“Thirty years ago there was nothing we could do for these patients, even 20 years ago,” he told journalists at the American Society of Clinical Oncology annual conference in Chicago, where the results have been presented for the first time.

“Now we have this potent drug, we’re using it early on. This exceeded our high expectations.

“Fifty per cent is a big deal in any disease, but certainly in a disease like lung cancer which has typically been very resistant to therapies.”

Gold-standard data

Prof Herbst hopes that by obtaining this “gold-standard” data on reduction in risk of death clinicians and patients alike will now feel reassured and emboldened to use the drug.

Dr Nathan Pennell, a professor of medicine at the Cleveland Clinic Lerner College of Medicine and an oncology expert at the American Society of Clinical Oncology, said: “It is hard to convey how important this finding is and how long it’s taken to get here.

“This shows an unequivocal, highly significant improvement in survival. We should firmly close the door on the one size fits all treatment for people with non-small cell lung cancer.”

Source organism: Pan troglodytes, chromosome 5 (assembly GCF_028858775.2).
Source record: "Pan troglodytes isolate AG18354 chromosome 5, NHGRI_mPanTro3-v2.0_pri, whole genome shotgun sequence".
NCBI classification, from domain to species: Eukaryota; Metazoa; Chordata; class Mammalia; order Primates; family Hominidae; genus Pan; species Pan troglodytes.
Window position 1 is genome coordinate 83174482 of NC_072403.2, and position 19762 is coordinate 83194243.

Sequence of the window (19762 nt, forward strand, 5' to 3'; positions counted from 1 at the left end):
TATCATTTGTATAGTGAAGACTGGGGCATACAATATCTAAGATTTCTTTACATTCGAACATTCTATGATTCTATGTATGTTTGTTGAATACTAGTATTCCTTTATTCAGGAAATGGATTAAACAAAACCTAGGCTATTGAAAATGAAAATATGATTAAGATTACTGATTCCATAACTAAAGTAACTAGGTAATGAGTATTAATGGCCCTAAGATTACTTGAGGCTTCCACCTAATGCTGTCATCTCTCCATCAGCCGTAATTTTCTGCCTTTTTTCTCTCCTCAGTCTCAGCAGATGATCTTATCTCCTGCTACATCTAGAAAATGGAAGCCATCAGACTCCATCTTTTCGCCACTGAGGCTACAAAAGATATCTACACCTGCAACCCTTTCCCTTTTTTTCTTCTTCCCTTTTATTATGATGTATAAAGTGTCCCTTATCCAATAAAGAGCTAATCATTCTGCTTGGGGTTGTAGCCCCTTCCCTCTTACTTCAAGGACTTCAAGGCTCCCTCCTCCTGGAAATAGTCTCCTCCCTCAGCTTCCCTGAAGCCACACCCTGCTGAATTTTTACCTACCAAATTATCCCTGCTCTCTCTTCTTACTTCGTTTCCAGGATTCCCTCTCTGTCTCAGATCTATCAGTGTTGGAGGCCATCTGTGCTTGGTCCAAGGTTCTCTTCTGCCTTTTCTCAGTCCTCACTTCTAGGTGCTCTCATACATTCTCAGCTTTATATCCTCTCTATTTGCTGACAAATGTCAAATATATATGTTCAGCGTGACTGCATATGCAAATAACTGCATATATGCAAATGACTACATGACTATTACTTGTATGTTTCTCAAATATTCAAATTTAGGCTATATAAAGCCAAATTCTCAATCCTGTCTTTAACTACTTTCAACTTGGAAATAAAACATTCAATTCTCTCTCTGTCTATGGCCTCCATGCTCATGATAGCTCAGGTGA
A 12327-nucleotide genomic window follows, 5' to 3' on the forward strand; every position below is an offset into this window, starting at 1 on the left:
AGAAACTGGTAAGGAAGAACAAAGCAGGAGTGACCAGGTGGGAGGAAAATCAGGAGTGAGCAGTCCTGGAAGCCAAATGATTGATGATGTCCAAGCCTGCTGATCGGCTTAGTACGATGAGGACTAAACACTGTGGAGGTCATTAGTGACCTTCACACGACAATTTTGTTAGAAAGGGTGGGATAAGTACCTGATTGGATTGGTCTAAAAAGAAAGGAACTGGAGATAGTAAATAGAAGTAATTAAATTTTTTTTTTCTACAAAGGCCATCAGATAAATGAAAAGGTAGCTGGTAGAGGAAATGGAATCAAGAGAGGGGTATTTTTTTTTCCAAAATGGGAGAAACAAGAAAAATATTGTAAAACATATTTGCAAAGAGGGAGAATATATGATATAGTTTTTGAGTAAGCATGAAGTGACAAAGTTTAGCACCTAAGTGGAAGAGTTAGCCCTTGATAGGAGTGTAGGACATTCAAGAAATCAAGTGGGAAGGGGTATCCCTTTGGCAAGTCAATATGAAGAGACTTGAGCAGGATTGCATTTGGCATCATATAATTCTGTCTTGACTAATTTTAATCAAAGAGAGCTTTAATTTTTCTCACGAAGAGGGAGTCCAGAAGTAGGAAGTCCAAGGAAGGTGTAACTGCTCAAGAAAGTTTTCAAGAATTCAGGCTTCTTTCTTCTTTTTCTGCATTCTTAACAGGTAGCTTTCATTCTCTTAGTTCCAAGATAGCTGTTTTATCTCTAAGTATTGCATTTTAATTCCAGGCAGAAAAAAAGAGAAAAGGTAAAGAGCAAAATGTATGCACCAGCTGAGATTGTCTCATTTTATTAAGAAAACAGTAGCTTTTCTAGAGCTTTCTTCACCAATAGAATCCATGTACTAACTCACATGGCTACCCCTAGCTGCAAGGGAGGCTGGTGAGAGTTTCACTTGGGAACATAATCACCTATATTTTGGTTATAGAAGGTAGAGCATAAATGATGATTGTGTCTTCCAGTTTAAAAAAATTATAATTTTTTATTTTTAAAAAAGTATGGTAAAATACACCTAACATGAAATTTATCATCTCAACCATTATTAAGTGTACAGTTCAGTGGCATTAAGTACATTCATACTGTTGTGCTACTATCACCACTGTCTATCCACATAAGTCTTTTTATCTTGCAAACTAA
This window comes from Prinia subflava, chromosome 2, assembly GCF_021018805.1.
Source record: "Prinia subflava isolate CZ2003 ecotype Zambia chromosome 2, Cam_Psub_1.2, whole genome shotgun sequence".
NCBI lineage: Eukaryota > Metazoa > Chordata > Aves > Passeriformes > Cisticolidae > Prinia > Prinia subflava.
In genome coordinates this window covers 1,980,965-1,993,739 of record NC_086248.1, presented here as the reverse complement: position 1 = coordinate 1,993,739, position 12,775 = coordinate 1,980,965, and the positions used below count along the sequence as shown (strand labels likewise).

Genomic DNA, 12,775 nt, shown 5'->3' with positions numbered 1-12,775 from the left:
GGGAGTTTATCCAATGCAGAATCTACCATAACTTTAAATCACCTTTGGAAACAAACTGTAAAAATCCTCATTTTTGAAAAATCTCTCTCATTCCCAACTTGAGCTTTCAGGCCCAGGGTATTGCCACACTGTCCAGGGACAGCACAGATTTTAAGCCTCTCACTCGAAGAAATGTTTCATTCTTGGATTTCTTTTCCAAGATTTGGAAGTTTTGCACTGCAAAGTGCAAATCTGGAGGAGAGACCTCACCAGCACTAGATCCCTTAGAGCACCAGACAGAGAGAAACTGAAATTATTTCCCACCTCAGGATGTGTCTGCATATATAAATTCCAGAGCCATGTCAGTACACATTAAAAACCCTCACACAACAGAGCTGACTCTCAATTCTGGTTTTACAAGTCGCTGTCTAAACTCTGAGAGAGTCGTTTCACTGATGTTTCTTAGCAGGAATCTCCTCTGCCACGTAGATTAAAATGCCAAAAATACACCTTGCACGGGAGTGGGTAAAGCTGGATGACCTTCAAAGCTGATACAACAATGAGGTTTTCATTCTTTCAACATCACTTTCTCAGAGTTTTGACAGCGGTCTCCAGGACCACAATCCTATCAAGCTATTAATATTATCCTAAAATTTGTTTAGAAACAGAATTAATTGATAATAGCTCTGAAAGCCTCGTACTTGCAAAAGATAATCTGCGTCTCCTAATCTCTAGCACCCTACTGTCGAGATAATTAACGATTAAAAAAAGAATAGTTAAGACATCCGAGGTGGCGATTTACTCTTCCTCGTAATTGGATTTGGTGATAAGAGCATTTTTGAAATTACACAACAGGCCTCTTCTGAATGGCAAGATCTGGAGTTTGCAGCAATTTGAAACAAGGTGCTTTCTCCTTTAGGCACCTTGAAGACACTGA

Data show that, over more than six years, the odds of dying from the disease were twice as high in people who took a placebo when compared to a daily Osimertinib tablet.

In the entire study cohort of 682 patients - enrolled at more than 200 centres around the world and ranging from stage one disease to stage three – 12 per cent of people getting Osimertinib had died within five years of first taking the drug. The figure for the placebo group was 22 per cent.

Statistical analysis of this data, and across the entire study period, shows a 51 per cent reduction in risk of death from the disease when taking Osimertinib, which is sold under the brand name Tagrisso.